Later on I was invited to Mass in Westminster Abbey. Yes you read that correctly. The Anglicans kindly let us use our...sorry...their Church for Mass at the Shrine of St. Edward the Confessor. Novus Ordo, versus Dominum in front of a gorgeous painting of Our Lady. Most people received kneeling and on the tongue. It was beautifully celebrated.

We had a quick walk around after Mass. Two Franciscan sisters of the Renewal were standing on the grave of Oliver Cromwell. I pointed it out and said "Sisters, I wonder what he would think of all this Catholicism". They both responded in their American accents "Ahh he's cool with it now". True.

After that we prayed at the Shrine of St. Edward the Confessor. The power and grace that emanates from it is amazing.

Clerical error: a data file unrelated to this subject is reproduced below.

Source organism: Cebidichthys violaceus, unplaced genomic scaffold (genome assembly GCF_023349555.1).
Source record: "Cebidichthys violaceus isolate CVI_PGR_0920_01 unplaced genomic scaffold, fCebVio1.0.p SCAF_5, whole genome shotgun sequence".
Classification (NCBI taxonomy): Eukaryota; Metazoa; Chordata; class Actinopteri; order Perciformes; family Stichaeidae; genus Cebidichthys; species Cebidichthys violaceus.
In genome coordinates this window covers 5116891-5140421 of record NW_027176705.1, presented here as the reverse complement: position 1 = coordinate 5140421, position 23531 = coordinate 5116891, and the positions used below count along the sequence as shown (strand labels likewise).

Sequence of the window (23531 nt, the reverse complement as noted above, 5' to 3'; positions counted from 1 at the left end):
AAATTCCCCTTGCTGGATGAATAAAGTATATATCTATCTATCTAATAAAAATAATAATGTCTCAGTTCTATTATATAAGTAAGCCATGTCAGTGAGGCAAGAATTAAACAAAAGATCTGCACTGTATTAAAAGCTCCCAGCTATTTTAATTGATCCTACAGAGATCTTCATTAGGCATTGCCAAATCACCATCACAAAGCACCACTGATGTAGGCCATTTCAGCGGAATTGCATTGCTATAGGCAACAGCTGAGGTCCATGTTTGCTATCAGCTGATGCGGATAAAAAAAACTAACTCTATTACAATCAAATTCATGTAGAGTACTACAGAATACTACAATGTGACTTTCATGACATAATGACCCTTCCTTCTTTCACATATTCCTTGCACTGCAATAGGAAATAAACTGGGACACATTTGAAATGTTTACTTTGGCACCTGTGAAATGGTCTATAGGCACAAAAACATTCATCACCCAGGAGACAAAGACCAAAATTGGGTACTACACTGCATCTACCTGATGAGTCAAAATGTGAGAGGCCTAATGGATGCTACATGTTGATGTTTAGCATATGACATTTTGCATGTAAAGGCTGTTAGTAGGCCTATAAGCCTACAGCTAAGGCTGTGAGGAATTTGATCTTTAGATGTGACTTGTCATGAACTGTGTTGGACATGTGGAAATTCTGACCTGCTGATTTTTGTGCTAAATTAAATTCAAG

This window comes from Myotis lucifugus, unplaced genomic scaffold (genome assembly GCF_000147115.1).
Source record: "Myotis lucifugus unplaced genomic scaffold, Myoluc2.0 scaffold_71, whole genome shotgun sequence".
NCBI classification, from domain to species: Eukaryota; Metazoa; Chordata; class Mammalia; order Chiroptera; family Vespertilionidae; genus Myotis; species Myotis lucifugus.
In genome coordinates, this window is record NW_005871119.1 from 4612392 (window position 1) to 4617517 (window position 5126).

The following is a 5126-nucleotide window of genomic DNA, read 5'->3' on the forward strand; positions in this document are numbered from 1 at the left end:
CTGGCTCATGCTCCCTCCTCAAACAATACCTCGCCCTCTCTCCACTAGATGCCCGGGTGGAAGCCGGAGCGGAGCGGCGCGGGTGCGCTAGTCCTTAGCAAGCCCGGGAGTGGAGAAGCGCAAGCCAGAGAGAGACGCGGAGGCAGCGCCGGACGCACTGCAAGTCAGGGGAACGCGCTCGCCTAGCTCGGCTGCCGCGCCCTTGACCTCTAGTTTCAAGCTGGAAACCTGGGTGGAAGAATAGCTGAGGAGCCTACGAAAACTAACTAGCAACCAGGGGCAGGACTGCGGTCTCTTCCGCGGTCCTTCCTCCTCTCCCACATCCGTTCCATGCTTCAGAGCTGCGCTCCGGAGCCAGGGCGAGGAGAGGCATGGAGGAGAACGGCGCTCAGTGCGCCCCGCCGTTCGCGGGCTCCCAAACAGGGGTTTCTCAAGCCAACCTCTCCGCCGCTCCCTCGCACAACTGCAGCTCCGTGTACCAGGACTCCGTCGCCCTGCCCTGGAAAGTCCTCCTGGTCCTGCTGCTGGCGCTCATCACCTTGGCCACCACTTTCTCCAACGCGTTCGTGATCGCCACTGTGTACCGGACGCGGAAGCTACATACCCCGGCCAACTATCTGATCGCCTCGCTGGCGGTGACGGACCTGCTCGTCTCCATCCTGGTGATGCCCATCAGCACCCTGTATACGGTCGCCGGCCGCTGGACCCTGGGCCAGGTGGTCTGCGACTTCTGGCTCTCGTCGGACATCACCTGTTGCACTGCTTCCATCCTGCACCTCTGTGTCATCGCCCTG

Sunday I attended the Extraordinary Form Mass. It brought me back to the question that an elderly non Catholic gentleman asked us at the LMS stall the day before: Why do you like the Old Mass?

We all answered more or less the same: The Silence and the Mystery. We can enter into the mystery of the Incarnation more deeply in silence. We don't need to perform. We need to just be present before God's Holy Fire. We are there with our joys and sorrows, our fears and hopes in the silence. In that silence we bathe in God's grace. That's why we don't just like but LOVE the Old Mass!

Friday, 23 November 2012

Towards Advent 2012

Tomorrow, Saturday 24th November is the 2012 Towards Advent Festival in the Westminster Cathedral Hall, Ambrosden Avenue, London SWI. The Archbishop opens the Festival at 10:30am.

I've decided to pop along and see what is on the London Catholic scene. I believe that many different Catholic groups will be there, including the Latin Mass Society.